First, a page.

(That photo of now former Twitter Senior Vice President of Global Content Kay Matadi may not make sense now, but read on. It will. )
President Donald Trump’s not scoring the right points on his call for the removal of Section 230, and that’s because he lost the 2020 Presidential Election to Joe Biden. But Trump is completely correct in stating that Section 230 should be removed – and I say replaced with legal language that closes a loophole violated a lot by, among others, Twitter.
First, Section 230 of the Communications Decency Act (CDA) of 1996 says “No provider or user of an interactive computer service shall be treated as the publisher or speaker of any information provided by another information content provider”. From that place, one would think an organization like Twitter would not only allow users to state their ideas in a civil way, but more important, maintain an equal application of its own rules.
But Twitter selectively applies its rules. It lets Trump get away with a level of verbal harassment I never once tried on Twitter. Yet, my @Zennie62 account was suspended last January and for, as Twitter Support put it: “multiple or severe violations of our platform manipulation rules”. Yet, Twitter, contrary to its own statements about how it treats its users, never once – not once – provided a shred of evidence that I did anything that was platform manipulation.
What they did was act after I made a video that was critical of President Trump’s declaration of war on Iran, just as his daughter Ivanka was going to speak at CES Las Vegas. This is what I said:
But with that, I went to the speech:
And gave her a glowing review:
It was shortly after that vlog was tweeted and retweeted that my account was suspended – about two hours. But Twitter Support did not provide that as the reason – they gave no reason, and stalled for two weeks before answering my question as to why the action was done!
Twitter basically made up a story to fit the action.
For example, Twitter, in using that reasoning of platform manipulation, implied that I had fake accounts. Wait. If you go to Google and type “twitter multiple accounts” – they show you how to set up more than one account, then advocate that you do it. So, their application of their own rules reminds me of the worst racist behavior, where a white legal system has a law on the books that it does not apply for white people, but does all the time to black people. See? That’s what Twitter does.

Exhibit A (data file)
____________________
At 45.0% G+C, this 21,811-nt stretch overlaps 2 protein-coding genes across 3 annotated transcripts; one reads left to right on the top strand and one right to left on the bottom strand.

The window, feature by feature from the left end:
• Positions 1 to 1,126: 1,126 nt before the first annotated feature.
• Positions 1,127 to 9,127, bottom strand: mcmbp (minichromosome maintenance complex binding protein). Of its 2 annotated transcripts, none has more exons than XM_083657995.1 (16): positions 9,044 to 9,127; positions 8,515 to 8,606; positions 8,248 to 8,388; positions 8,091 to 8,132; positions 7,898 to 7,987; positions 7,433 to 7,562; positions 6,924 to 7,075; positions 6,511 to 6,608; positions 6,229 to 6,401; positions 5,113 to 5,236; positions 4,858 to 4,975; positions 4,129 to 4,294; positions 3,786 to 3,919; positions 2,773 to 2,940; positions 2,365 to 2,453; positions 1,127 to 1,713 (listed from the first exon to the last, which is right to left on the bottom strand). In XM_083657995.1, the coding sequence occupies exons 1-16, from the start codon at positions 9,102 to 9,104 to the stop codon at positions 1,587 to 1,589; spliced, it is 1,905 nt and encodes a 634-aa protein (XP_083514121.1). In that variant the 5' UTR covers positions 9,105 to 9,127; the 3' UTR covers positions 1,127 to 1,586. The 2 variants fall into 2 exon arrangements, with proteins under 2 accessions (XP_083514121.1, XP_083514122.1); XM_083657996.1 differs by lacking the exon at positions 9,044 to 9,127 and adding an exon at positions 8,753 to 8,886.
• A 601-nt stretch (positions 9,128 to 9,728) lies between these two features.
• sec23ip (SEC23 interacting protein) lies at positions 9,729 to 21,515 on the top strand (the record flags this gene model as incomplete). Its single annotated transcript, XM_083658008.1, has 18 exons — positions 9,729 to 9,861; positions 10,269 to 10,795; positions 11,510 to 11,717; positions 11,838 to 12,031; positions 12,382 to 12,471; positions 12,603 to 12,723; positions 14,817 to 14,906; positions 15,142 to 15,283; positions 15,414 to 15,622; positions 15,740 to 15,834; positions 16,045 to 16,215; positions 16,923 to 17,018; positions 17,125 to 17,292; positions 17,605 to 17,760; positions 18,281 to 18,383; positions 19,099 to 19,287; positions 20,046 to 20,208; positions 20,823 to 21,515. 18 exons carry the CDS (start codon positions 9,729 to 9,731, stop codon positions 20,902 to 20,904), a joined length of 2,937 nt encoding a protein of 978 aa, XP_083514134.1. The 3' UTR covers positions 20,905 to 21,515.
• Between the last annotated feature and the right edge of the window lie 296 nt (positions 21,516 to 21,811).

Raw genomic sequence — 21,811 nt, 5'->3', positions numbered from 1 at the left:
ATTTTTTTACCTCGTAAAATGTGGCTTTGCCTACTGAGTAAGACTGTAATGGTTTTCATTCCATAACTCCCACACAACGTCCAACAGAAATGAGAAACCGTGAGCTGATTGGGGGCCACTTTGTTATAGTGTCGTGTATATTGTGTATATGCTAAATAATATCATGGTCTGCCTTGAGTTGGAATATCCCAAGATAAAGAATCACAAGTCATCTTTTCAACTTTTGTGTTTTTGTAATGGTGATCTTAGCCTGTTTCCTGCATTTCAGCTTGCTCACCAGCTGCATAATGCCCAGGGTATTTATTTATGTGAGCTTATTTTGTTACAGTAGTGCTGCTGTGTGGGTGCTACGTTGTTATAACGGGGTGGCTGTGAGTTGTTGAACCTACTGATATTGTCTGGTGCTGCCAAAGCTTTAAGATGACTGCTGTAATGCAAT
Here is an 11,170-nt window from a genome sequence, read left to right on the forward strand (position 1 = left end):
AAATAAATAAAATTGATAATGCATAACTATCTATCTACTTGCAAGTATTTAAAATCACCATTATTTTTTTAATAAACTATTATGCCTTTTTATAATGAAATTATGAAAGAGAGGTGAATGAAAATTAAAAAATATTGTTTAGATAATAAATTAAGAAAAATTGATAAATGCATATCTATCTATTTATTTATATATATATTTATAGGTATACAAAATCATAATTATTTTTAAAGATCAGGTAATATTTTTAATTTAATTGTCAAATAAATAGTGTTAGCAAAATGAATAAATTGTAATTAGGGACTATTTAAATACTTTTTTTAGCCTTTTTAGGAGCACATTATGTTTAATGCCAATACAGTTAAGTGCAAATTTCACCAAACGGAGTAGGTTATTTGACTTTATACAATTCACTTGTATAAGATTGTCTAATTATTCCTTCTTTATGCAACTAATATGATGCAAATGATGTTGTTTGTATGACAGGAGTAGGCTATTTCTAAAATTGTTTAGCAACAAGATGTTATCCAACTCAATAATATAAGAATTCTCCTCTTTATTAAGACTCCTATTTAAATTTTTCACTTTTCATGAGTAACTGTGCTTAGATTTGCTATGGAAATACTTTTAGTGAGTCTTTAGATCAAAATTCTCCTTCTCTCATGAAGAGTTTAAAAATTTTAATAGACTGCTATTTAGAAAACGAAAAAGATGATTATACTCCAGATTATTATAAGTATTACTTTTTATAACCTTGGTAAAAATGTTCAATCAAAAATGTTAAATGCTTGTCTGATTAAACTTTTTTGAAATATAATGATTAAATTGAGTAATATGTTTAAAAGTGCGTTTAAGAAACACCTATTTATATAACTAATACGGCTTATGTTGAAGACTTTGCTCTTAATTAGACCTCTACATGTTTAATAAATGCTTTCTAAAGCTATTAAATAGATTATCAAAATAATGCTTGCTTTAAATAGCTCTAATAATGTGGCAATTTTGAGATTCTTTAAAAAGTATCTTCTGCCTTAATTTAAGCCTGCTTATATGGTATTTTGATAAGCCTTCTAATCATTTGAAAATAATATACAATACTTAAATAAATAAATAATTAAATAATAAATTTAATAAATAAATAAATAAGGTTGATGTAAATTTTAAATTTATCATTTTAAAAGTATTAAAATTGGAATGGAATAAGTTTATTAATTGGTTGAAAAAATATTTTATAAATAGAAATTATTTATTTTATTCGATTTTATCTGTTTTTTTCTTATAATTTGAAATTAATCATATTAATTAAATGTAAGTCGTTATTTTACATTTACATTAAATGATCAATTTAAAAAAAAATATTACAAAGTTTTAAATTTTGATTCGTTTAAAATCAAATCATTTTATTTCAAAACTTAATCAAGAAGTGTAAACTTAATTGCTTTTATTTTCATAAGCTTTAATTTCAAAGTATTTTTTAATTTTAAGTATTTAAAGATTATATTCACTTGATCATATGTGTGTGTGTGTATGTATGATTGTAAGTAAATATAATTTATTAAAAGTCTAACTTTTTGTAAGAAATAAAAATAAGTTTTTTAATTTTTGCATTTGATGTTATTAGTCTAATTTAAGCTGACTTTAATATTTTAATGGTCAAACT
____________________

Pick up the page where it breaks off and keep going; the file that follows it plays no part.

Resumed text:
Trump thinks that Section 230 enables political discrimination against conservatives on various platforms, but he’d have scored much better points if he were sensitive to racial discrimination in tech.
Section 230 should be altered to say “No provider or user of an interactive computer service shall be treated as the publisher or speaker of any information provided by another information content provider. And each provider or user of an interactive computer service should be treated by another information content provider without bias, politically, racially, or by sexual orientation, in the application of terms of service rules.”
The revision of Section 230 in that way would force Twitter to remove its selectively-applied suspensions, else face a giant set of class action lawsuits. It would put all organizations on notice that they can’t play favorites with users who are supposed to be on the same “playing field” of rules. Twitter has a giant mess of contradictory rules that a simple legal change like what I am advocating for in Section 230 would cause to happen. And in my case, even though I was one of the people at the Twitter launch party at Mighty in San Francisco, from the start, the organization’s treatment of me has been less than my white counterparts.
I asked for, repeatedly, a verified account. Look, everyone knows who I am as Zennie62, so I should have had one long ago. Never once in the over 12 years of asking, have my requests ever been responded to, except once by a very nice black executive at CES 2019, Kay Matadi (the man in the photo with me), who told me they had temporarily stopped the program. Then, that same black executive who was in charge of global content mysteriously left the firm, later that year.
It was after his departure that Twitter established the weird, catch all, let’s violate some users with it, rule called “platform manipulation”. Then, they rolled that crap-ola out on me, even as Trump Trolls were really getting away with platform murder. But, I guess that was OK, since Twitter CEO Jack Dorsey was invited to visit Trump at The White House April 23, 2019, right?
Look, President Biden and Vice President Harris can put a stop to this crap. Section 230 needs to be reformed, and ASAP. I welcome comments from others who have been treated, violated, by Twitter and other organizations. Email me at [email protected] I will print suitable entries as separate posts.